Côte d’Or aristocracy in a glass, something to lose one’s head over. My one and only bottle from this famous estate. It opened a bit off puttingly smelly like any twenty year old who’s just awake after the party that was vintage 1999. Lurking in the middle of the first mouthfuls was a core of deep, intense liquorice flavour that suggested a good bit of ventilation might improve things. A brave double decant and the perfume got sweeter, a little caramel and autumnal but some faded wild strawberry with a ferrous, bloody lip edge was visible through the mist. As the evening wore on and food in the form of a potato and truffle flavoured pizza arrived, the smells freshened and a deep, fine, and well, downright elegant purity of fruit emerged. The cut of perfect acid and iron filing tannin leaving a mouth just watering for more. In no way large scaled but lithe, the fruit a complex of that wild strawberry perfume, kirsch, a fine cocoa sprinkle and that earthy iron. A later reference to Remington Norman’s bourgeoisly informed “Great Domaines of Burgundy” notes that Champans does contain a lot of ironstone amongst the clay and limestone rubble. Well, there’s a coincidence. One of those bottles of Burgundy, well out of reach these days, that shows what caused the infatuation in the first place. Oh well, back to earth.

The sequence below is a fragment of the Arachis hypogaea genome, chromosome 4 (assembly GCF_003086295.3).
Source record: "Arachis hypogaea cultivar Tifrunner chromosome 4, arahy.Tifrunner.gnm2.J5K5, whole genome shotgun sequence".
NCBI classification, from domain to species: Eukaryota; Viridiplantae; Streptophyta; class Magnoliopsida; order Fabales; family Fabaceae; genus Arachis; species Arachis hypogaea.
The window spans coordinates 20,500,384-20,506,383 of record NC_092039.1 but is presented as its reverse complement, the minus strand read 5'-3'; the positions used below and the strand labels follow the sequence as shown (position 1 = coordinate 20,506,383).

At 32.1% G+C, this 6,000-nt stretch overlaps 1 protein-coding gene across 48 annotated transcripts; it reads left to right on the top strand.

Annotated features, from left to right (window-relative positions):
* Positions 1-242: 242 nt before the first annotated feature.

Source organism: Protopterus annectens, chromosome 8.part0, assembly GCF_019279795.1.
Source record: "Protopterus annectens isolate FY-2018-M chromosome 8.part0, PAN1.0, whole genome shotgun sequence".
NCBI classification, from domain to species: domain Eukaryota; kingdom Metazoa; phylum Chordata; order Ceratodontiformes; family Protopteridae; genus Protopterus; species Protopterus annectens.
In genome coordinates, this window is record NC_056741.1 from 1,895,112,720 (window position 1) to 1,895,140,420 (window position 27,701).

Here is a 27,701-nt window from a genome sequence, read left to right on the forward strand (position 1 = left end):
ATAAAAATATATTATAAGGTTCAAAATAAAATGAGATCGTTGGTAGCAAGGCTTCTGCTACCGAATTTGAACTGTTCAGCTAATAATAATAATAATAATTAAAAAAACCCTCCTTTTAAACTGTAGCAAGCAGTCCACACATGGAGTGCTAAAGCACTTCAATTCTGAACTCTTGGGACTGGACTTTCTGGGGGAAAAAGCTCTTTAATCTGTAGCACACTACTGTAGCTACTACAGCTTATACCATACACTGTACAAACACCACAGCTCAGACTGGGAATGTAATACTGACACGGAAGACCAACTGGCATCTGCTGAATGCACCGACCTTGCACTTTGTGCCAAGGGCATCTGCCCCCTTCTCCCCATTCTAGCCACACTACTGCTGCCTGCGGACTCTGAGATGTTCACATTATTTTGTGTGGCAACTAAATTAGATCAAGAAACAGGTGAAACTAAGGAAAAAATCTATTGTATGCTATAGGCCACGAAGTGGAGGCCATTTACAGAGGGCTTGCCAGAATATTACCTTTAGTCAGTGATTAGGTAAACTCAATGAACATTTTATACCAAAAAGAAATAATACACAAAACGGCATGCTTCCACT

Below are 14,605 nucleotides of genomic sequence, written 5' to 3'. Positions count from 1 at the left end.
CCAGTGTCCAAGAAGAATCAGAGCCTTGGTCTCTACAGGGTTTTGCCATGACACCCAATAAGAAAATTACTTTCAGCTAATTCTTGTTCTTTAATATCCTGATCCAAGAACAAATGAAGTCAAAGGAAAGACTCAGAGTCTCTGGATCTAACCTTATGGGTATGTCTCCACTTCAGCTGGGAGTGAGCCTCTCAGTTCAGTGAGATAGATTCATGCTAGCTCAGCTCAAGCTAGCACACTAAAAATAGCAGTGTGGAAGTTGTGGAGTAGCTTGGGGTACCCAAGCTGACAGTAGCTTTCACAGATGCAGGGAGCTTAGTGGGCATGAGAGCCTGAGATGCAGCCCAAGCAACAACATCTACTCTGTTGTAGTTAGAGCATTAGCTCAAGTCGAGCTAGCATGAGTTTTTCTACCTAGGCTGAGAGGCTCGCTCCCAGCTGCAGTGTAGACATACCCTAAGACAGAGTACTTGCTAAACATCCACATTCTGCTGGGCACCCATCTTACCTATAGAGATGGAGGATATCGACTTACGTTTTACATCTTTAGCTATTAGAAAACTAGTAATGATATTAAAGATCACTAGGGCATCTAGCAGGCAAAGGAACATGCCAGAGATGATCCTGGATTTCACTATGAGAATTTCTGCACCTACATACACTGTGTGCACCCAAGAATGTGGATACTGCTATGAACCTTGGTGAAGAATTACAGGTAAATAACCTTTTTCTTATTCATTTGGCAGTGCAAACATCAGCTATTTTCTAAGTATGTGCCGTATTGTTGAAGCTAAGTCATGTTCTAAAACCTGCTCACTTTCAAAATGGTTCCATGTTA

13.50% alcohol. Cork. Was about €50 in Paris some years ago.